Unintended consequence is that federal authorities may more aggressively pursue undocumented immigrants in communities…
(Michael Barnes, Liberty Headlines) There’s a new sheriff in town and he’s not going to cooperate with federal immigration authorities – at least, not when it comes to a partnership program aimed at dealing with criminal illegal aliens.
But ending the agreement might just open the door to exactly what Sheriff-elect Garry McFadden doesn’t want – an increased Immigration and Customs Enforcement (ICE) presence in Mecklenburg County, North Carolina.
McFadden won an historic election victory Tuesday night, when Mecklenburg County voters chose the 30-year Charlotte police veteran to be the top cop in the state’s most populous county.
McFadden, a Democrat, is also the county’s first African-American sheriff.
There will be no Republican challenger in the November general election.
Killing the ICE partnership, known as 287(g), was a leading campaign promise, which McFadden says he intends to make good on.
“I oppose it, and it’s not going to be around when I’m sheriff,” McFadden said. “We’re gonna dismantle 287(g).”
The ICE initiative allows local law enforcement deputies to act as immigration agents.
Deputies can check an immigration database to determine whether arrested criminal suspects are in the country illegally.
If so, they can notify federal officers of release dates, which could lead to deportation.
Dozens of counties across the country participate in the local-federal agreement, including five other North Carolina counties, although sanctuary-friendly areas are increasingly withdrawing.
Absent the program, federal immigration officers will be forced to broaden the scope of their activities beyond simply visiting the Mecklenburg County jail.
An ICE spokesman confirmed as much to several local news outlets on Wednesday.
“ICE has to go out into the community,” an agency spokesman told WBTV, a CBS affiliate in Charlotte. “We have to go to a residence, we have to go to a business, we have to pull a vehicle over, whatever it may be, to make that arrest for ourselves.”
If the officers happen into other illegal aliens during the course of locating an undocumented immigrant of interest, then the other individuals could also be arrested.
“It may be that he can just request that they shut it down, and that’ll be that,” said former Mecklenburg County Sheriff Chipp Bailey. “But there may be come unintended consequences that come for it.”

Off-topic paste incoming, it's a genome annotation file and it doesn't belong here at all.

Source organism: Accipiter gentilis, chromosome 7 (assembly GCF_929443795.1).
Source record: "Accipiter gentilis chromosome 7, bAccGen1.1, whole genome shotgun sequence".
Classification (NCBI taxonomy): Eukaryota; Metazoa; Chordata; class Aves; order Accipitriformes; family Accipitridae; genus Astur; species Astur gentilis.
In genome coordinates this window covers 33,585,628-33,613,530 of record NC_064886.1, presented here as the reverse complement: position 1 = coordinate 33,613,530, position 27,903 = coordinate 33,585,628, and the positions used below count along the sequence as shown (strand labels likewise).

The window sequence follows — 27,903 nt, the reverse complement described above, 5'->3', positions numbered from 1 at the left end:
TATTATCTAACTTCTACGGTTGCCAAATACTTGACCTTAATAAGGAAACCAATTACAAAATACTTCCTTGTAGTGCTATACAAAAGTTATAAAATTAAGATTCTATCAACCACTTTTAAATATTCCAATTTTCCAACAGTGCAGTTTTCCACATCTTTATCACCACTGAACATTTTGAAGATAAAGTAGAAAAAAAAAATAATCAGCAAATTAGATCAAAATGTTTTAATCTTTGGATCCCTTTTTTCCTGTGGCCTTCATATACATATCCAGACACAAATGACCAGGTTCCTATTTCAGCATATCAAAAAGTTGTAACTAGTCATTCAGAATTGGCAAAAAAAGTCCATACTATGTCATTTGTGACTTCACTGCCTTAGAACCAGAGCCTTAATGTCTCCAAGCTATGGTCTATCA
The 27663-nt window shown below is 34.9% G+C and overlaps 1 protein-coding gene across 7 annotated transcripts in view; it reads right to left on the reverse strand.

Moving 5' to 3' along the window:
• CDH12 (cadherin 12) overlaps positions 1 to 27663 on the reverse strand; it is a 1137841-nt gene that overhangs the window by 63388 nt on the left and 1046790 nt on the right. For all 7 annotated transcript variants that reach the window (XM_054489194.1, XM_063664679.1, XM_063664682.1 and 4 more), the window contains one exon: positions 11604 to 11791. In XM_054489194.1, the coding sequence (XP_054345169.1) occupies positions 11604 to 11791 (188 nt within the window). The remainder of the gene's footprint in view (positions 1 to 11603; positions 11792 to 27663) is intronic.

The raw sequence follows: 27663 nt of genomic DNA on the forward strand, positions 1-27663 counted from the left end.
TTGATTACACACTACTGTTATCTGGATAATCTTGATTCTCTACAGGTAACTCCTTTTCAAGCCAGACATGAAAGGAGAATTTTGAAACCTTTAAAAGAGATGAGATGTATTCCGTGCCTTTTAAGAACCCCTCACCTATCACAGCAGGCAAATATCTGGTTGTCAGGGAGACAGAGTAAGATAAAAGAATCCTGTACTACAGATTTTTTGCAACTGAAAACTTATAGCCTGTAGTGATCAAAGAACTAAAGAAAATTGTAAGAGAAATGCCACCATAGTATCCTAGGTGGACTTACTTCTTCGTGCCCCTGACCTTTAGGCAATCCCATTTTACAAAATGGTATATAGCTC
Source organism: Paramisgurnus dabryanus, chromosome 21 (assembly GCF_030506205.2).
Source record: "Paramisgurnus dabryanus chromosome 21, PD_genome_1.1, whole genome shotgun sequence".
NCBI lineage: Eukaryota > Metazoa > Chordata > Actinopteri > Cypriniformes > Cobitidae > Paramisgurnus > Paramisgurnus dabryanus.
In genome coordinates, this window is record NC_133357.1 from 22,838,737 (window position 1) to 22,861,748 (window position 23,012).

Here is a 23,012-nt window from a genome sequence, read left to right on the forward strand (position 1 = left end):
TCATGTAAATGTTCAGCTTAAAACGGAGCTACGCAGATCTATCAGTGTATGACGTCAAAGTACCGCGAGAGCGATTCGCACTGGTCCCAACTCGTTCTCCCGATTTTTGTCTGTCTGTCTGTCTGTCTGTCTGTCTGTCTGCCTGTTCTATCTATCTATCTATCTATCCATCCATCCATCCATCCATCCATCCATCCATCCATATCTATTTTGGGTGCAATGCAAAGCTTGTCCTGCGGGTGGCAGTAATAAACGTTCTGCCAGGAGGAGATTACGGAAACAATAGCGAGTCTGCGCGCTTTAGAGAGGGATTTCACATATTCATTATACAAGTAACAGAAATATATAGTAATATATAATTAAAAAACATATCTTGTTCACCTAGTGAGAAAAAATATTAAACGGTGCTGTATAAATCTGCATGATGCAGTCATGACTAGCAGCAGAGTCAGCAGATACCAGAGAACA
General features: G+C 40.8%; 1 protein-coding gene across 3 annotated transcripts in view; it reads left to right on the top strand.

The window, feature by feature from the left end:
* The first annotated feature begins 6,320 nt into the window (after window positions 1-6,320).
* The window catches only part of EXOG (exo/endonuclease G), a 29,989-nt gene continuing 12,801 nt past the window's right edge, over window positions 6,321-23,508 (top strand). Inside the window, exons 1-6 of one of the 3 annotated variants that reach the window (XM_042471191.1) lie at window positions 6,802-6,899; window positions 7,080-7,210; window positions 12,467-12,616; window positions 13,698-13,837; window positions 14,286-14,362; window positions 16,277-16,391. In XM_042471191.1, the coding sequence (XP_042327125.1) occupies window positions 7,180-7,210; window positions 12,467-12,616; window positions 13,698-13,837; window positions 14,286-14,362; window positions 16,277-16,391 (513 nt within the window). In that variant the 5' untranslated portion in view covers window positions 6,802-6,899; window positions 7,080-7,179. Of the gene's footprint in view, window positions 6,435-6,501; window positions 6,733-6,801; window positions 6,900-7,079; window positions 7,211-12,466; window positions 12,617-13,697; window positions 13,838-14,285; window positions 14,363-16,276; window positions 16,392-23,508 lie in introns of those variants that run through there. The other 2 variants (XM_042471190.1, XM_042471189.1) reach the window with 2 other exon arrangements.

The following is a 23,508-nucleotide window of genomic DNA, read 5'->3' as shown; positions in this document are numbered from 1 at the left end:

Incumbent Sheriff Irwin Carmichael, whom McFadden defeated, also supported the immigration partnership.
The endorsement sparked a series of activist protests leading up to the election.
Carmichael continued to defend the policy even after Tuesday night’s election loss, saying 287(g) is about “safety and security.”
“I want to make sure my family is safe,” he said. “That’s why I want to know who’s in jail.”
Carmichael blamed his defeat on “outside influences,” which may be more of a reason than an excuse.
Similar protests have occurred in Knox County, Tennessee, Fort Worth, Texas, and Milwaukee, Wisconsin.
In December, activists took to the streets of Naples, Florida and demanded that the Collier County sheriff end the 287(g) program and “racial profiling” in Southwest Florida.
The sheriff explained in a public meeting that since 2007, the immigration partnership yielded 6,000 cases where illegal immigrants were responsible for more than 38,000 crimes.
In California, the Republican stronghold of Orange County recently broke its immigration partnership with ICE.
But the move came in response to a new state law declaring California a sanctuary state.
Whether in California or North Carolina, withdrawing from 287(g) could make communities more dangerous – for everyone.
“If they’re in jail, they don’t have weapons, and they’ve been screened,” the ICE spokesman told Mecklenburg reporters.
“If they’re released to the street, there may be weapons in play. It’s a greater risk for ICE, it’s a greater risk for the person being arrested, it’s also a greater risk for the community as a whole,” he said.